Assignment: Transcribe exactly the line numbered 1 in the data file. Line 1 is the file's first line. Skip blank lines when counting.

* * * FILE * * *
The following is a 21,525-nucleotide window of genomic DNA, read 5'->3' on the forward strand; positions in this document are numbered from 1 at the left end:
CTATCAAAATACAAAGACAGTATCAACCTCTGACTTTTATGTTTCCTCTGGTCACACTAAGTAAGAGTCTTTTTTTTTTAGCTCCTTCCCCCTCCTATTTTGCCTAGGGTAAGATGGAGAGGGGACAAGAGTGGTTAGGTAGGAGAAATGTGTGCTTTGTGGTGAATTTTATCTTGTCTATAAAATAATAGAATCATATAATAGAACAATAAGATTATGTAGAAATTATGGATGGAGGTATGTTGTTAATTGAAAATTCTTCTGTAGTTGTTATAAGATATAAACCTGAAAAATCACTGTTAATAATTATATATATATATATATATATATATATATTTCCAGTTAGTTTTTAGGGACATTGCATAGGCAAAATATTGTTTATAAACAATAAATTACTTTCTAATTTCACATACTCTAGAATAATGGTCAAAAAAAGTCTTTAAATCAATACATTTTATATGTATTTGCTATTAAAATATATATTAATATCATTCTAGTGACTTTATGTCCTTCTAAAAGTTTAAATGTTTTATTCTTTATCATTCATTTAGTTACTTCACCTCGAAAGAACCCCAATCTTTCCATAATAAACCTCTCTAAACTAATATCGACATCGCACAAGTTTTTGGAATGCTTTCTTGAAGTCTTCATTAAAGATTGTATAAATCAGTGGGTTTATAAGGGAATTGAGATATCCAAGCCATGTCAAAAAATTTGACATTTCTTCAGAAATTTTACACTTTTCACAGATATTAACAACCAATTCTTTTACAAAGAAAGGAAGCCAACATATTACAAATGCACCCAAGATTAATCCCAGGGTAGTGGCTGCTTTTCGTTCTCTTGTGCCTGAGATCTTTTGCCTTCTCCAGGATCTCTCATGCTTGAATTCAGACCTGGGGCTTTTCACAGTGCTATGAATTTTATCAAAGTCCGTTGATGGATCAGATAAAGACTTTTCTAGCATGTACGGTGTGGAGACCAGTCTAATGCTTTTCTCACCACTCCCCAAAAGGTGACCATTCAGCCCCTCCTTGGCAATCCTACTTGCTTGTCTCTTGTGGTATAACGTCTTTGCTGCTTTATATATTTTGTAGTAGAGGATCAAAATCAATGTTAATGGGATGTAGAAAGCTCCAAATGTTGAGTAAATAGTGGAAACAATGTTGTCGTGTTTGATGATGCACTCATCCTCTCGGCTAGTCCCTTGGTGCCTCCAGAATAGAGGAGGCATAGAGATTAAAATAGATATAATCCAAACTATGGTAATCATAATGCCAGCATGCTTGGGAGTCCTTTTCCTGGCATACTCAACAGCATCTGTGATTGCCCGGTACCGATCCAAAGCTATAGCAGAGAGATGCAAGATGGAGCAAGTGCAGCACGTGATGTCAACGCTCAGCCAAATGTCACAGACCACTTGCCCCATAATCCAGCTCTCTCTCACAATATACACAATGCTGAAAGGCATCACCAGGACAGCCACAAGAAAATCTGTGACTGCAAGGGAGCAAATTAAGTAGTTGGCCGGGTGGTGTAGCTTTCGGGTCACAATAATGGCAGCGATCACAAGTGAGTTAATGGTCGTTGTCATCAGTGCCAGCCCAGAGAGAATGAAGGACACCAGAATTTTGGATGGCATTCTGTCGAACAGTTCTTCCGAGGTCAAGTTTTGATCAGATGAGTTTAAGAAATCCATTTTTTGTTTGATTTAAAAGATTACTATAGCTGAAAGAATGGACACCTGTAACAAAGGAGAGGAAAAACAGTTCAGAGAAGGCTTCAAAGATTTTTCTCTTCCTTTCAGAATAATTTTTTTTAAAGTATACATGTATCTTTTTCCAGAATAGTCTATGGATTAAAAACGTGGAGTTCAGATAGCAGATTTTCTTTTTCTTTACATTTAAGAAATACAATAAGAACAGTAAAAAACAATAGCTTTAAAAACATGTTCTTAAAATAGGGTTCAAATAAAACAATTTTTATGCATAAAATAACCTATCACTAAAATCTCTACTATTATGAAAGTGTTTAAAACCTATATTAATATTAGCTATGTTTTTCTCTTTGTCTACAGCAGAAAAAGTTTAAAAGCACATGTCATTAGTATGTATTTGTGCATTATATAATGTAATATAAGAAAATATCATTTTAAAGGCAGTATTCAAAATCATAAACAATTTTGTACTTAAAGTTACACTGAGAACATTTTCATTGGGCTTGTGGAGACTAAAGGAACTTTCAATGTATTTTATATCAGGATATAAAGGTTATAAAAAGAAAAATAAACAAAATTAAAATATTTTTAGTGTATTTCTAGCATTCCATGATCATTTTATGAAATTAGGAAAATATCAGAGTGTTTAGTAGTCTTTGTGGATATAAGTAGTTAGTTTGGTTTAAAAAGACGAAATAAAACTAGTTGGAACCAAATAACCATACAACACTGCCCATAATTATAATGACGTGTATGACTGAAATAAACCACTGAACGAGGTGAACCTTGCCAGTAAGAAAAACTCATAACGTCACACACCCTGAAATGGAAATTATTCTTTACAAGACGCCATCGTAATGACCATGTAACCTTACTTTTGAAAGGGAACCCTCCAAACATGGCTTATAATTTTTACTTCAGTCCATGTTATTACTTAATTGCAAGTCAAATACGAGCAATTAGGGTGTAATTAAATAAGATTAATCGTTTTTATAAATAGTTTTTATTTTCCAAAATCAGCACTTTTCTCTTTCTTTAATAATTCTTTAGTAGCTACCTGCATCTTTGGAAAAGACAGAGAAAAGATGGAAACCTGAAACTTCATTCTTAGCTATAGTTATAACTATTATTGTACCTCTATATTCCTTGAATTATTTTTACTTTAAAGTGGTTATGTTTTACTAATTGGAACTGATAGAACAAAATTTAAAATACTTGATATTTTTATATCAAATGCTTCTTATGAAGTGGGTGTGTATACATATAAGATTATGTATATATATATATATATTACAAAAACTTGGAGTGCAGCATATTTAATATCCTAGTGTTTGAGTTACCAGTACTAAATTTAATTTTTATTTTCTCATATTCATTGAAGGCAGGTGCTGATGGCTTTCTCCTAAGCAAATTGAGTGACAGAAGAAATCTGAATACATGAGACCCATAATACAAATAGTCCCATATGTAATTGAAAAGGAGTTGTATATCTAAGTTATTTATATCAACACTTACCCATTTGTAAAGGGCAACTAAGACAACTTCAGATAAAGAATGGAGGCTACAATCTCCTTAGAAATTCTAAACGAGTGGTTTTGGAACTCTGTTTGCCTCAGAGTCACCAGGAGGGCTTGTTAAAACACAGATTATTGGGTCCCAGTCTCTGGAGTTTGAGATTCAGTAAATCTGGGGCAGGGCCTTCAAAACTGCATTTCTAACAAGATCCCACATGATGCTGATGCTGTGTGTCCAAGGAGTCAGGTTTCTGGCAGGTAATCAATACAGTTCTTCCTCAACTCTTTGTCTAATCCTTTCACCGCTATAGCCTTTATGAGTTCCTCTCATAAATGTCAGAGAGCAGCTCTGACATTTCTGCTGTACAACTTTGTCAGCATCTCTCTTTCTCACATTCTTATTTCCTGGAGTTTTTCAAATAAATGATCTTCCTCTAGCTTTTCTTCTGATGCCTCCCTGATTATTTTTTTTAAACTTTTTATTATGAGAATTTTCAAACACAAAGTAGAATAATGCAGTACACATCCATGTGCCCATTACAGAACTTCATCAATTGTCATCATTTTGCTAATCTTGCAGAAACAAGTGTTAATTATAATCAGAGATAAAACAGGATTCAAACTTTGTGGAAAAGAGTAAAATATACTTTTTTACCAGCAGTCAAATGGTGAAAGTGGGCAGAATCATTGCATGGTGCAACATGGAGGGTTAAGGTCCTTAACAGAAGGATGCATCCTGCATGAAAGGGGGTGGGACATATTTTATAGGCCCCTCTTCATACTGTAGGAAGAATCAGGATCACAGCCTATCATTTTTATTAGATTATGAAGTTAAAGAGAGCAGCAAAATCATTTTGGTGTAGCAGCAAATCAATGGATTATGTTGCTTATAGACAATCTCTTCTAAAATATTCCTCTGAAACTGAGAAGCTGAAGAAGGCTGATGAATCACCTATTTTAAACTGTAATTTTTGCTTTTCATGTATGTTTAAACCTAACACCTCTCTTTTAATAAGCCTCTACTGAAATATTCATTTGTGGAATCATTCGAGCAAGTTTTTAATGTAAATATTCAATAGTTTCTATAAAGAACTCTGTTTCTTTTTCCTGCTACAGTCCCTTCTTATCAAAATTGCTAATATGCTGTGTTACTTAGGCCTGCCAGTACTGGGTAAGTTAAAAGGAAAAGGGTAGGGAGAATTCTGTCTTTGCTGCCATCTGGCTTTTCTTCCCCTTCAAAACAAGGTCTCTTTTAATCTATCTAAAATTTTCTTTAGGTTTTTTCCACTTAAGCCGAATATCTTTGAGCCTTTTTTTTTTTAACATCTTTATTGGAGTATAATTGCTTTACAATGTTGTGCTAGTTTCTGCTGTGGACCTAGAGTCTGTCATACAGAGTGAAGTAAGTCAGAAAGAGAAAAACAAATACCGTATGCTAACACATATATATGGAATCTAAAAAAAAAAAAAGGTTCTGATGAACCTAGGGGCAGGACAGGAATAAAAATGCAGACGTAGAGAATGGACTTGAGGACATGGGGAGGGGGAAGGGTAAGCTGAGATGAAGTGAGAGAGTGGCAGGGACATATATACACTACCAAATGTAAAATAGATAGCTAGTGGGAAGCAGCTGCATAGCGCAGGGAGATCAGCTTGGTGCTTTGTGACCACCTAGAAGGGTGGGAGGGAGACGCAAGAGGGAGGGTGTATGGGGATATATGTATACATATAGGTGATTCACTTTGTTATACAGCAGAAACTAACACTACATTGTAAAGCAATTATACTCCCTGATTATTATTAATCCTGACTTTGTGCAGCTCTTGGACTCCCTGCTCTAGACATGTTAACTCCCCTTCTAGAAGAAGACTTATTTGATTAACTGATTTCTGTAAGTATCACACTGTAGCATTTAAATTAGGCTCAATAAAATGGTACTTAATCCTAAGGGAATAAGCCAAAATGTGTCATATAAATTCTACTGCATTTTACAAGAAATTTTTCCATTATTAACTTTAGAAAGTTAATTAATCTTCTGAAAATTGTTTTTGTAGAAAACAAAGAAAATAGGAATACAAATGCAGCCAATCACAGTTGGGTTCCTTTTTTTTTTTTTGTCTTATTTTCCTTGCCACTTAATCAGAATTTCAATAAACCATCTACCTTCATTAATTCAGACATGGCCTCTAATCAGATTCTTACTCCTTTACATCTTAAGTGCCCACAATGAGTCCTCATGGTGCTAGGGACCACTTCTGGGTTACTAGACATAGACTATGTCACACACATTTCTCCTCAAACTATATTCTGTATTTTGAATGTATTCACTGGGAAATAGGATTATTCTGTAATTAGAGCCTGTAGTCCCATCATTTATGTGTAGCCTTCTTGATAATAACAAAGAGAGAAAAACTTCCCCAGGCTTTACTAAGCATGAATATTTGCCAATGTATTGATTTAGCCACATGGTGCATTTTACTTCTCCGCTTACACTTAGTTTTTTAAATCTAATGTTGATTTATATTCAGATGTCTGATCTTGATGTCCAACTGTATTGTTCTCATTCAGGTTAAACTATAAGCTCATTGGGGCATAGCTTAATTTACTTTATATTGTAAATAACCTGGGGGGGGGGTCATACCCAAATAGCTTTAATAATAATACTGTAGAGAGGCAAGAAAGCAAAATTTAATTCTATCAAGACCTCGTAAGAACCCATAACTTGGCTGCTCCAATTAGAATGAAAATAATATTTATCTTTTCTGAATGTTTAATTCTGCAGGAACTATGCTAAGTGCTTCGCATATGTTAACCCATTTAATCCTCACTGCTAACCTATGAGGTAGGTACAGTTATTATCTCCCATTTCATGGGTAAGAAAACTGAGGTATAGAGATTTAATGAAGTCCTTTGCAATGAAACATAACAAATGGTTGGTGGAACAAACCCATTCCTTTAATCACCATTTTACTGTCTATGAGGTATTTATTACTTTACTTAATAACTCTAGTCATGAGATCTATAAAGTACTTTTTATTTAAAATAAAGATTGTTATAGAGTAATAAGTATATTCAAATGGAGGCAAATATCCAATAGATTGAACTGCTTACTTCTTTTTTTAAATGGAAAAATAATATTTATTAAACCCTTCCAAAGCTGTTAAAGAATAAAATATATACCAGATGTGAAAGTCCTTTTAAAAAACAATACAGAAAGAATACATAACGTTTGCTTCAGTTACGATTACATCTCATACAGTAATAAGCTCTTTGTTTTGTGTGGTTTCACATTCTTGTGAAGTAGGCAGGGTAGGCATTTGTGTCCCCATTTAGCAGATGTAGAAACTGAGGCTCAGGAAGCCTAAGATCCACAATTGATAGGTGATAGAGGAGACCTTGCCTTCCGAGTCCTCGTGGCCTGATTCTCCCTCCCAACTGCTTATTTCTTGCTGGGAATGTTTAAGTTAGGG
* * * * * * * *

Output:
The following is a 21,525-nucleotide window of genomic DNA, read 5'->3' on the forward strand; positions in this document are numbered from 1 at the left end: